Family and Consumer Sciences Department Unveils Couture Ordinaire Fashion Exhibit

University of Hawaiʻi at Mānoa
Shawn Nakamoto, (808) 956-9095
University & Community Relations
Kristen Cabral, (808) 956-5039
University & Community Relations
Posted: Oct 2, 2001

The Family and Consumer Sciences Department of UH Manoa‘s College of Tropical Agriculture and Human Resources plans to open its new Costume Gallery with a special exhibit entitled Couture Ordinaire: American Fashion of the 1940s. The exhibit is being held in conjunction with the UH Art Gallery‘s exhibit of Theatre de la Mode, an exhibition of over 150 post-World War II miniature French fashion mannequins that toured Europe and the United States in 1945 and 1946, from the collection of the Maryhill Museum of Art in Washington. Both exhibits will open on Sunday, October 7.

While Theatre de la Mode is an exhibition of haute couture, Couture Ordinaire is a presentation of clothing of ordinary Americans. What was made by hand in haute couture was mass-produced in the clothing of middle class Americans. Couture Ordinaire exhibits full-sized mannequins with dresses and accessories produced in the mid to late 1940s. The similarities to haute couture are primarily seen in the garment‘s design lines, while the differences relate to the relative absence of handcrafted details in the clothing worn by the middle classes in America.

The exhibit is a four-month project designed and created by Dr. Linda Arthur, UH Manoa professor and curator of CTAHR‘s Historic Costume Collection. It was put together with assistance from her independent study students. Three of the ensembles featured in the exhibit came from a former UH professor, Rhoma Bowers. She was a member of the OSS before coming to UH in 1949 and she wore the outfits to various governmental functions just after World War II.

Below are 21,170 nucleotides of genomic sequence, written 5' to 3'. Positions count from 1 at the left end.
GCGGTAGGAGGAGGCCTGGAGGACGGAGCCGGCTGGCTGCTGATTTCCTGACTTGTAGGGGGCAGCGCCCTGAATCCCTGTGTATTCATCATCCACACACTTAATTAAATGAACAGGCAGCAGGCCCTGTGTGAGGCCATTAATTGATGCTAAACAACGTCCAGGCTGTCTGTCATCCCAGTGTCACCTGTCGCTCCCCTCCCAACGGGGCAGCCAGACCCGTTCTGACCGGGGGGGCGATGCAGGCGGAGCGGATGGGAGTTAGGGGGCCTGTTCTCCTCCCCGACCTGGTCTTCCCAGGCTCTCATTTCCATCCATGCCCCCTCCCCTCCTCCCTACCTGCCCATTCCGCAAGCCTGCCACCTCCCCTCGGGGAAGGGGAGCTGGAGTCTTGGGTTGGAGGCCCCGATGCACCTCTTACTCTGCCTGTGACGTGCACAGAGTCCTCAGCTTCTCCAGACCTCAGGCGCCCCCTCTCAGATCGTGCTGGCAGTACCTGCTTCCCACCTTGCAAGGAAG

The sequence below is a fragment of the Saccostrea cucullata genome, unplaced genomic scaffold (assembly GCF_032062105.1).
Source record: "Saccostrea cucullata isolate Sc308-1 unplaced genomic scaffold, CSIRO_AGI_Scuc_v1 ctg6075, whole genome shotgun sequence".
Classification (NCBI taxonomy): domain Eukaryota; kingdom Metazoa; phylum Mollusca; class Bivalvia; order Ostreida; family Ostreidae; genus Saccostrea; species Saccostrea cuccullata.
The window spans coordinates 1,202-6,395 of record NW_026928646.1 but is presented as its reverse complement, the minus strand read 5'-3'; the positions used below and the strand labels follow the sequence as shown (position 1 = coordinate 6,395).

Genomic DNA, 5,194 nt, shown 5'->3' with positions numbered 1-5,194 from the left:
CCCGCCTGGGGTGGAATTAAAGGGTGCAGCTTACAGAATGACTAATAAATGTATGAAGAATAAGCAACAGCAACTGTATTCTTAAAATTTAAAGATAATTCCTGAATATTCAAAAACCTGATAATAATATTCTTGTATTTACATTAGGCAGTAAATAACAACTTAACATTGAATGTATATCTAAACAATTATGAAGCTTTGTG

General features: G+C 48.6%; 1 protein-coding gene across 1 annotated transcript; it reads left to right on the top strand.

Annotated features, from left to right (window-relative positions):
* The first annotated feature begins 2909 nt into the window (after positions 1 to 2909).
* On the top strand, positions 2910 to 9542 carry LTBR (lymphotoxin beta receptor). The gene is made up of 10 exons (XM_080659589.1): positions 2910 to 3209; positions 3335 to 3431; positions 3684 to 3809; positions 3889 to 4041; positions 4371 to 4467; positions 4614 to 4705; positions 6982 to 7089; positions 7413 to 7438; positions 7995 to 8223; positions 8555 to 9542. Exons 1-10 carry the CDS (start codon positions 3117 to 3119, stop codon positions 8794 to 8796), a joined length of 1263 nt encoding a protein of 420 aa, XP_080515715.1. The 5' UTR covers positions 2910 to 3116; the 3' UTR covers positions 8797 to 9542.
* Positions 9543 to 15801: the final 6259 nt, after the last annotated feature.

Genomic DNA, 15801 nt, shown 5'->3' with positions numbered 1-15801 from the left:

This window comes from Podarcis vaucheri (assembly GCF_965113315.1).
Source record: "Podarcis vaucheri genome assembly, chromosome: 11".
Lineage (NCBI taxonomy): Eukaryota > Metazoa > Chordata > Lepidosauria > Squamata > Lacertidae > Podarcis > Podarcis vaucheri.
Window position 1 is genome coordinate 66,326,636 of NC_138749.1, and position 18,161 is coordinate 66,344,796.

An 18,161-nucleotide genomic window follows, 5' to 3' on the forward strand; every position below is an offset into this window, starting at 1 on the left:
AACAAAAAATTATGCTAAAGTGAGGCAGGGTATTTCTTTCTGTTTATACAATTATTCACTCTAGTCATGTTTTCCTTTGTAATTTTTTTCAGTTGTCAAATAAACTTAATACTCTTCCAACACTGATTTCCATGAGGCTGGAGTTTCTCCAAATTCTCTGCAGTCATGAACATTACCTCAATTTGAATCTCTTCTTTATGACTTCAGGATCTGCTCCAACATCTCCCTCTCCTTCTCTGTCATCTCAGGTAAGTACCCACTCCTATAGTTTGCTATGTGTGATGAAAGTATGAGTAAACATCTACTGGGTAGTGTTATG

All of the apparel featured in Couture Ordinaire comes from CTAHR‘s Historic Costume Collection, one of the largest collections of garments, textiles, and related artifacts in an American university. Referred to as The Collection, it consists of four subcollections — Asian, Hawaiian, Ethnic and Western. The Asian subcollection, with 4,000 items, is the largest holding among academic institutions in the United States. The Hawaiian subcollection contains nearly 1,200 items and is the only collection of its type in the nation. The Ethnic subcollection provides a global view of costume from cultures all over the world, predominantly Western folk cultures, while the Western subcollection is also one of the largest in the nation with more than 6,000 items focusing on the clothing worn by mainstream Americans.

Couture Ordinaire has been planned in conjunction with the UH Art Gallery‘s showcase of Theatre de la Mode, a collection of miniature fashion mannequins set in elaborate theatrical stages created by the French fashion industry after World War II to revitalize the industry and raise war relief funds. The collection is on its third world tour and this is the first time it will be shown in Hawaiʻi. These projects are a collaboration between CTAHR‘s Historic Costume Collection Curator Linda Arthur and UH Art Gallery Director Tom Klobe. Betty Long, a UH alumnae and registrar at the Maryhill Museum of Art, is overseeing the construction of the Theatre de la Mode exhibit in the UH Art Gallery.

Both exhibits will open with a reception on Sunday, October 7. Couture Ordinaire will run from October 7 through November 8, weekdays from 11:30 a.m. to 1:30 p.m., and Sundays from 12 to 4 p.m. Theatre de la Mode will run from October 7 through December 21, weekdays from 10:30 a.m. to 4 p.m., and Saturdays and Sundays from 12 to 4 p.m.

For more information about the Couture Ordinaire exhibit, contact Linda Arthur at (808) 956-2234. For more information about Theatre de la Mode, contact the UH Art Gallery at 956-6888.